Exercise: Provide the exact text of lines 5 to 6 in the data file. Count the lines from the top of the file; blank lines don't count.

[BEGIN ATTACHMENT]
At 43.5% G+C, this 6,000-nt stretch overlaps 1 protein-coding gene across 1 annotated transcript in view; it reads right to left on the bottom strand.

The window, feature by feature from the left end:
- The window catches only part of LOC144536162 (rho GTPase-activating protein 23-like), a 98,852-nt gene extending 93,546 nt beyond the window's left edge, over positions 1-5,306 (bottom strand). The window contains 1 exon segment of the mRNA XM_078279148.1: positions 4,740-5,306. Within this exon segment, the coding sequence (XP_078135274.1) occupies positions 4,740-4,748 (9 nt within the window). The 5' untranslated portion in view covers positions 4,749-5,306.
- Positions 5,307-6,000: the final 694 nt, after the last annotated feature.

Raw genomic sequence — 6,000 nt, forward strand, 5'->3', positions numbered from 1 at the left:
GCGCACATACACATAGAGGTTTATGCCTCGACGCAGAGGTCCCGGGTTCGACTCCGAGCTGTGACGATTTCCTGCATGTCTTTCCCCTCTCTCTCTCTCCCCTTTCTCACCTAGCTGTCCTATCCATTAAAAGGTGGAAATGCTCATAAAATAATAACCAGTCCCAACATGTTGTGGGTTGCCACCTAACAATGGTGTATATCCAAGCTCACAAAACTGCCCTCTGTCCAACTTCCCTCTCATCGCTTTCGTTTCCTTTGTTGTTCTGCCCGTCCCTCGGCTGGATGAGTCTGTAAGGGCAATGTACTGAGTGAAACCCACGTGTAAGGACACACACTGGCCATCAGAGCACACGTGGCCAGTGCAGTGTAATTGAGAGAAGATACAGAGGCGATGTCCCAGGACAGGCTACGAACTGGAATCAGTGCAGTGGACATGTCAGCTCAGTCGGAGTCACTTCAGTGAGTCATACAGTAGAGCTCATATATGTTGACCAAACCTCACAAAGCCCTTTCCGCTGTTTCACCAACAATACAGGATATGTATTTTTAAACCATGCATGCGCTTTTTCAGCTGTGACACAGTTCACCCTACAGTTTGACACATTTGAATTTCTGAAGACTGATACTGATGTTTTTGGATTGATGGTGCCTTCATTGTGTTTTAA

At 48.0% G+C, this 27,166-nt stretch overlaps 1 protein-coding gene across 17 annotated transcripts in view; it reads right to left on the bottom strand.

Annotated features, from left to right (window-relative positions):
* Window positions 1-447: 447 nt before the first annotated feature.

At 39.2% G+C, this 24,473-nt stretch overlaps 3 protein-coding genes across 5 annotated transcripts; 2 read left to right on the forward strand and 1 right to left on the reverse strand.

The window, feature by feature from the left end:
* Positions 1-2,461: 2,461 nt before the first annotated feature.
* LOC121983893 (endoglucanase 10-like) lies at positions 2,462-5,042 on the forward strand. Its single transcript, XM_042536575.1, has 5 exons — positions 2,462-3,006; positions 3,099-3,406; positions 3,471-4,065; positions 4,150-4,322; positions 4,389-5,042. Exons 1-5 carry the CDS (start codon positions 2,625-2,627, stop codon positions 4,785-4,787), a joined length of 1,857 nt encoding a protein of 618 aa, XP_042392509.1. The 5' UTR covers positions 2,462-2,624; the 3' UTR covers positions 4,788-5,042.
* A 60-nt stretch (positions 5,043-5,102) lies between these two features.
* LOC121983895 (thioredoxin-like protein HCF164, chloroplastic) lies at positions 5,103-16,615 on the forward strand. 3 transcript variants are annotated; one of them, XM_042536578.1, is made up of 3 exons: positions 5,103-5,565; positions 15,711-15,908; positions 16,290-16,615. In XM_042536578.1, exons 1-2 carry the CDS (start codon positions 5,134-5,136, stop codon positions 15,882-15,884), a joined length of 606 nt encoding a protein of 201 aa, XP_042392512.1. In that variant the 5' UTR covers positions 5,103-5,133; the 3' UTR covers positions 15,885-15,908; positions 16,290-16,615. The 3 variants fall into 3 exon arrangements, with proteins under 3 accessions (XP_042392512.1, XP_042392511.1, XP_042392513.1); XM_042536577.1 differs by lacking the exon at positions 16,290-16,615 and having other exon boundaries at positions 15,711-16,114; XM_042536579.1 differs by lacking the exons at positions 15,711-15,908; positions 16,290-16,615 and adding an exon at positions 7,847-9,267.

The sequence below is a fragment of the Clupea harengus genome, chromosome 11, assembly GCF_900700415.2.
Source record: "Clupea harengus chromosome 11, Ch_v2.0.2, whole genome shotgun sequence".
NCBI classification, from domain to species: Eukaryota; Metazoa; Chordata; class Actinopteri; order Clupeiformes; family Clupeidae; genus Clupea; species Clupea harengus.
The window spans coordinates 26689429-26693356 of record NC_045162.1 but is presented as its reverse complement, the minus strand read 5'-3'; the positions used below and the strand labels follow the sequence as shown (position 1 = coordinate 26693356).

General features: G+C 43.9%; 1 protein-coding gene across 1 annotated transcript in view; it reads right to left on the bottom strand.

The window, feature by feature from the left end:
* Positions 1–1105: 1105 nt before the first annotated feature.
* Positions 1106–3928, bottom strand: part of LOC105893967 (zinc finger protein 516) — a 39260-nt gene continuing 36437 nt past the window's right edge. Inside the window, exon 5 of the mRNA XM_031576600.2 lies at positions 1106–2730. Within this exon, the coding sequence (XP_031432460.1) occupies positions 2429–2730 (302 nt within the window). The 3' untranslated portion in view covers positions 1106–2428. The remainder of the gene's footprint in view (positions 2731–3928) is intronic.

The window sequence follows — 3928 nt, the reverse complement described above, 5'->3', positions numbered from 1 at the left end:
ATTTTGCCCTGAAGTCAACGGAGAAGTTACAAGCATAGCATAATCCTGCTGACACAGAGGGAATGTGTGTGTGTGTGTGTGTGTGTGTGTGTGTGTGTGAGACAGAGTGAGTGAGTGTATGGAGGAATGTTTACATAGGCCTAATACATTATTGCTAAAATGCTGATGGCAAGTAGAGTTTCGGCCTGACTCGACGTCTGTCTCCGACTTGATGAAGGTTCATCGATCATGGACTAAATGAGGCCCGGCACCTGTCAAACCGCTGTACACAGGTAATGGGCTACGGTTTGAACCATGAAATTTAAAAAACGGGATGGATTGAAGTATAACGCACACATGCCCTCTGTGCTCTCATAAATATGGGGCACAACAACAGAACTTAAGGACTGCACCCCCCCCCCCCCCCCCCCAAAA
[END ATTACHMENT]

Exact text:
Raw genomic sequence — 6,000 nt, forward strand, 5'->3', positions numbered from 1 at the left:
GCGCACATACACATAGAGGTTTATGCCTCGACGCAGAGGTCCCGGGTTCGACTCCGAGCTGTGACGATTTCCTGCATGTCTTTCCCCTCTCTCTCTCTCCCCTTTCTCACCTAGCTGTCCTATCCATTAAAAGGTGGAAATGCTCATAAAATAATAACCAGTCCCAACATGTTGTGGGTTGCCACCTAACAATGGTGTATATCCAAGCTCACAAAACTGCCCTCTGTCCAACTTCCCTCTCATCGCTTTCGTTTCCTTTGTTGTTCTGCCCGTCCCTCGGCTGGATGAGTCTGTAAGGGCAATGTACTGAGTGAAACCCACGTGTAAGGACACACACTGGCCATCAGAGCACACGTGGCCAGTGCAGTGTAATTGAGAGAAGATACAGAGGCGATGTCCCAGGACAGGCTACGAACTGGAATCAGTGCAGTGGACATGTCAGCTCAGTCGGAGTCACTTCAGTGAGTCATACAGTAGAGCTCATATATGTTGACCAAACCTCACAAAGCCCTTTCCGCTGTTTCACCAACAATACAGGATATGTATTTTTAAACCATGCATGCGCTTTTTCAGCTGTGACACAGTTCACCCTACAGTTTGACACATTTGAATTTCTGAAGACTGATACTGATGTTTTTGGATTGATGGTGCCTTCATTGTGTTTTAA